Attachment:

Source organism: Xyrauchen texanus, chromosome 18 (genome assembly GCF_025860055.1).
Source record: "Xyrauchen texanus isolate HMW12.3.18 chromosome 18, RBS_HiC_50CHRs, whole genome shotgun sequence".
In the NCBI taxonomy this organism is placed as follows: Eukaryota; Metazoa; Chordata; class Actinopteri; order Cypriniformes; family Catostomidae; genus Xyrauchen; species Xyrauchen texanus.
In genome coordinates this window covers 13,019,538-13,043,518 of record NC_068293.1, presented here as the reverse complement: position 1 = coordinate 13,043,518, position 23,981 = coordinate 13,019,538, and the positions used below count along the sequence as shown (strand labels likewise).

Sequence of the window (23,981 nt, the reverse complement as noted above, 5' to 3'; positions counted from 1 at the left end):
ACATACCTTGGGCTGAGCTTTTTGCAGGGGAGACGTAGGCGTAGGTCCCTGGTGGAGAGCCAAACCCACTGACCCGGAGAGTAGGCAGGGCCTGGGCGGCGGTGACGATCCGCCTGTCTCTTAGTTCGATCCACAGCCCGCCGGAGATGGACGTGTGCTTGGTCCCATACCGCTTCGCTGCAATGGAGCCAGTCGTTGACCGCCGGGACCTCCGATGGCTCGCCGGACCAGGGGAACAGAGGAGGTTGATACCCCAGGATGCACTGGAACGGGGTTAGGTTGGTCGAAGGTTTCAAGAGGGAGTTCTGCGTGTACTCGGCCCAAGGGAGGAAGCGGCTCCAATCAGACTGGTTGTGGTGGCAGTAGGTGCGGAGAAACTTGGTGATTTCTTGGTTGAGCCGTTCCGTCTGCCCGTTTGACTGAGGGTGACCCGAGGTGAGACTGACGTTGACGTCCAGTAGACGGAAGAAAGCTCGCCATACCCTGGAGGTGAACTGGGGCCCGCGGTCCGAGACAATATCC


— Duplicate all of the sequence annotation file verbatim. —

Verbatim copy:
Source organism: Xyrauchen texanus, chromosome 18 (genome assembly GCF_025860055.1).
Source record: "Xyrauchen texanus isolate HMW12.3.18 chromosome 18, RBS_HiC_50CHRs, whole genome shotgun sequence".
In the NCBI taxonomy this organism is placed as follows: Eukaryota; Metazoa; Chordata; class Actinopteri; order Cypriniformes; family Catostomidae; genus Xyrauchen; species Xyrauchen texanus.
In genome coordinates this window covers 13,019,538-13,043,518 of record NC_068293.1, presented here as the reverse complement: position 1 = coordinate 13,043,518, position 23,981 = coordinate 13,019,538, and the positions used below count along the sequence as shown (strand labels likewise).

Sequence of the window (23,981 nt, the reverse complement as noted above, 5' to 3'; positions counted from 1 at the left end):
ACATACCTTGGGCTGAGCTTTTTGCAGGGGAGACGTAGGCGTAGGTCCCTGGTGGAGAGCCAAACCCACTGACCCGGAGAGTAGGCAGGGCCTGGGCGGCGGTGACGATCCGCCTGTCTCTTAGTTCGATCCACAGCCCGCCGGAGATGGACGTGTGCTTGGTCCCATACCGCTTCGCTGCAATGGAGCCAGTCGTTGACCGCCGGGACCTCCGATGGCTCGCCGGACCAGGGGAACAGAGGAGGTTGATACCCCAGGATGCACTGGAACGGGGTTAGGTTGGTCGAAGGTTTCAAGAGGGAGTTCTGCGTGTACTCGGCCCAAGGGAGGAAGCGGCTCCAATCAGACTGGTTGTGGTGGCAGTAGGTGCGGAGAAACTTGGTGATTTCTTGGTTGAGCCGTTCCGTCTGCCCGTTTGACTGAGGGTGACCCGAGGTGAGACTGACGTTGACGTCCAGTAGACGGAAGAAAGCTCGCCATACCCTGGAGGTGAACTGGGGCCCGCGGTCCGAGACAATATCC